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Date: Sun, 23 Mar 2014 01:04:54 -0400
From: Daniel Franke <dfoxfranke@...il.com>
To: discussions@...sword-hashing.net
Subject: Shortcut-free functions

The following definition grew out of an attempt at formally
characterizing the manner in which EARWORM relies on the AES round
function. I think some other submitters might find the concept useful in
their own security analyses.

Hopefully all the Unicode in this email renders properly for most of
you.

Let {fₙ | n ∈ ℕ} be a family of functions with signature

    fₙ : {0,1}ⁿ × {0,1}ⁿ → {0,1}ⁿ

such that fₙ is computable in polynomial time wrt n. Let

    gₙ : ℕ × ({0,1}ⁿ)[L] × {0,1}ⁿ → {0,1}ⁿ

(this notation for the second argument denotes a zero-indexed array of L
n-bit strings), where

    gₙ(0, K, m) = m
    gₙ(i, K, m) = f(K[i-1], g(i-1, K, m)).

gₙ is undefined when i ≥ L. Essentially, gₙ iterates fₙ by folding it
over K, using m as a starting value.

Consider the following game. The defender fixes the parameters n and L,
chooses K ← ({0,1}ⁿ)[L] and m ← {0,1}ⁿ uniformly at random, and outputs
n, L, and K, keeping m secret. The adversary then outputs a circuit
description
  
    h : {0,1}ⁿ → {0,1}ⁿ.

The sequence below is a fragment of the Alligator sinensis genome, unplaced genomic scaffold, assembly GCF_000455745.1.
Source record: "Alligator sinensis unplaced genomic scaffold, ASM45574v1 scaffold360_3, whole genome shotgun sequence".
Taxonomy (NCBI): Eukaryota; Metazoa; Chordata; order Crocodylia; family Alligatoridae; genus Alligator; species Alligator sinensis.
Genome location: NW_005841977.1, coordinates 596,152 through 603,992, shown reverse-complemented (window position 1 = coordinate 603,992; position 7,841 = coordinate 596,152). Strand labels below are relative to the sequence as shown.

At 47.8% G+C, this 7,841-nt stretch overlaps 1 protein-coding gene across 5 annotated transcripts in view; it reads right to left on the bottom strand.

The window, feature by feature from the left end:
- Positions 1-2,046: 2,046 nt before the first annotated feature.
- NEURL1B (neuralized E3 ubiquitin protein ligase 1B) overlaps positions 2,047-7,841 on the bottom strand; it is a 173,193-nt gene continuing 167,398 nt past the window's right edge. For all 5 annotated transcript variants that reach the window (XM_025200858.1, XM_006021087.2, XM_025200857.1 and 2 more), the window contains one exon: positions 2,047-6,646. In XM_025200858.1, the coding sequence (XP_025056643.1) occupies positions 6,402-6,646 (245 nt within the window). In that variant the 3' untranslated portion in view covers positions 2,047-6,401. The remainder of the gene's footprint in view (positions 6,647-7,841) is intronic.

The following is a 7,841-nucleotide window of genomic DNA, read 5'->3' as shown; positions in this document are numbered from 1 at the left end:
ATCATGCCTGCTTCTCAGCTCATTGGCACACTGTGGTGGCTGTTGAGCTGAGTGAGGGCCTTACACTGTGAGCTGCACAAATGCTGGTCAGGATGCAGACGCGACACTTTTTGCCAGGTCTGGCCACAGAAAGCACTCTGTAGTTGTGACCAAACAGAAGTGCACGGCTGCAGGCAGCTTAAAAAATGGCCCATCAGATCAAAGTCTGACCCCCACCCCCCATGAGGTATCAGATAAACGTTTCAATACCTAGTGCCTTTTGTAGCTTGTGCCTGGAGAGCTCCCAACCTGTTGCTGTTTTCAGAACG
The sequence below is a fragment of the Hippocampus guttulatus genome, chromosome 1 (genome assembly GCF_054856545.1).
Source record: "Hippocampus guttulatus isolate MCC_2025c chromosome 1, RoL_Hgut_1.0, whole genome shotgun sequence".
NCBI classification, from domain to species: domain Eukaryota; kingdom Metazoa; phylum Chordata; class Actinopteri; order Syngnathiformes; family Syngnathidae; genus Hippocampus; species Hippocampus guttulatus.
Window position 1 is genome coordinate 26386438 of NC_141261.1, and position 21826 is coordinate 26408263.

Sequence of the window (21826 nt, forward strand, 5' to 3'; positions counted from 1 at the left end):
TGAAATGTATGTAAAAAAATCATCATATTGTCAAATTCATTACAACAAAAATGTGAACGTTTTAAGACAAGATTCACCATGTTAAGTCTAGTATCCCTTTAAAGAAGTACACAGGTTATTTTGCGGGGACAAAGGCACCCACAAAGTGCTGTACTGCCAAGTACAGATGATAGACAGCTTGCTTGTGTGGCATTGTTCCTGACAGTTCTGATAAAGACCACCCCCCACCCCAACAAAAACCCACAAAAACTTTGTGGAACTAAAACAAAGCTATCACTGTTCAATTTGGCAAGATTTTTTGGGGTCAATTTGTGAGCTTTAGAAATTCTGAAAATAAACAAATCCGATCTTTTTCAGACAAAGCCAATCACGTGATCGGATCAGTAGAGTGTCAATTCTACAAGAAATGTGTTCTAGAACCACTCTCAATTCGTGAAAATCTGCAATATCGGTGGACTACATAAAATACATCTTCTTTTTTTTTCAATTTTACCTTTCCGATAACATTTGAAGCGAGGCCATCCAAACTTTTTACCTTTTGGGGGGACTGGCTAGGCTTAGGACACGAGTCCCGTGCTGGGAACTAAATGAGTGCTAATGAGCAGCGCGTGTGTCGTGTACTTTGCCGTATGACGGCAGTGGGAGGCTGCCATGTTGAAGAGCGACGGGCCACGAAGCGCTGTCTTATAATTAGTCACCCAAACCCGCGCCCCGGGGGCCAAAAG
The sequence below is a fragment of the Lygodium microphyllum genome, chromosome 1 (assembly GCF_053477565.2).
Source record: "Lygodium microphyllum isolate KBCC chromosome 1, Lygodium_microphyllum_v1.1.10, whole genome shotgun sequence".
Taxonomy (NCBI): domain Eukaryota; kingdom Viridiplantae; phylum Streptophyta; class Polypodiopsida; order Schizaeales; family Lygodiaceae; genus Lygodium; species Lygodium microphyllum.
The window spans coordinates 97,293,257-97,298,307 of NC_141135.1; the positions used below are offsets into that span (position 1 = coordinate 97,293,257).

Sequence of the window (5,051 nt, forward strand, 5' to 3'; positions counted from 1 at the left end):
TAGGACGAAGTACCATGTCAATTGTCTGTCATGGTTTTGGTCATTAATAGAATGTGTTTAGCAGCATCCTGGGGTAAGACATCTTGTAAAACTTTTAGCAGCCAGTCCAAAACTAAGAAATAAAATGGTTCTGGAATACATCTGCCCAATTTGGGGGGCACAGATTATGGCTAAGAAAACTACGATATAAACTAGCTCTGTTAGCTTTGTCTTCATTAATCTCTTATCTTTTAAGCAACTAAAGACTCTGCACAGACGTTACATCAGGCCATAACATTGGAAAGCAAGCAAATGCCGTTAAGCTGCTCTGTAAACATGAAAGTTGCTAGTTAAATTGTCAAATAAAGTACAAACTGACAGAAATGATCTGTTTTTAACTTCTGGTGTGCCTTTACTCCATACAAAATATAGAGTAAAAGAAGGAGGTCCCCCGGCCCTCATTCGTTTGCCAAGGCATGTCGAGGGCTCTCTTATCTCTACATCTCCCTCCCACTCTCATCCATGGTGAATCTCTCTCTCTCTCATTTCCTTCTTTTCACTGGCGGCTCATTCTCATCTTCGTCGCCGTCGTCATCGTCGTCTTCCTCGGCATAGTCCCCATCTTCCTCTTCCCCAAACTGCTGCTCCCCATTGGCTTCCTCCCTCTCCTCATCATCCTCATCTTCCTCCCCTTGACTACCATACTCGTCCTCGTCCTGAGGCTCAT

The attacker wins iff

   h(m) = gₙ(L, K, m).

{fₙ} is defined to be a "shortcut-free" family of functions iff for all
adversaries A such that

   * A executes in probabalistic polynomial time wrt n and L, and
   * the circuit-size complexity of A's output is o(L) (sic: little-o
     notation),

A's success probability is less than ε(n), where ε is a negligible
function.

A particular function fₙ may informally be said to be shortcut-free if
ε(n) is "sufficiently" small.

This definition basically says that the attacker can't do any
precomputation to usefully "compress" K for the purpose of computing gₙ.
The first restriction on the set of adversaries says that the
precomputation is tractable, and the second restriction says that it
produces a beneficial result.

For a simple example of a function family that is *not* shortcut-free,
consider addition, where fₙ adds two n-bit integers modulo 2ⁿ. So, gₙ
computes m + ∑K. In this case the adversary can precompute ∑K and then
output a circuit that simply performs the single remaining addition (the
complexity of which does not depend on L), thus winning the game with
certainty.

EARWORM, in order to satisfy its security goals, relies upon the
conjecture that the AES round function is shortcut-free.

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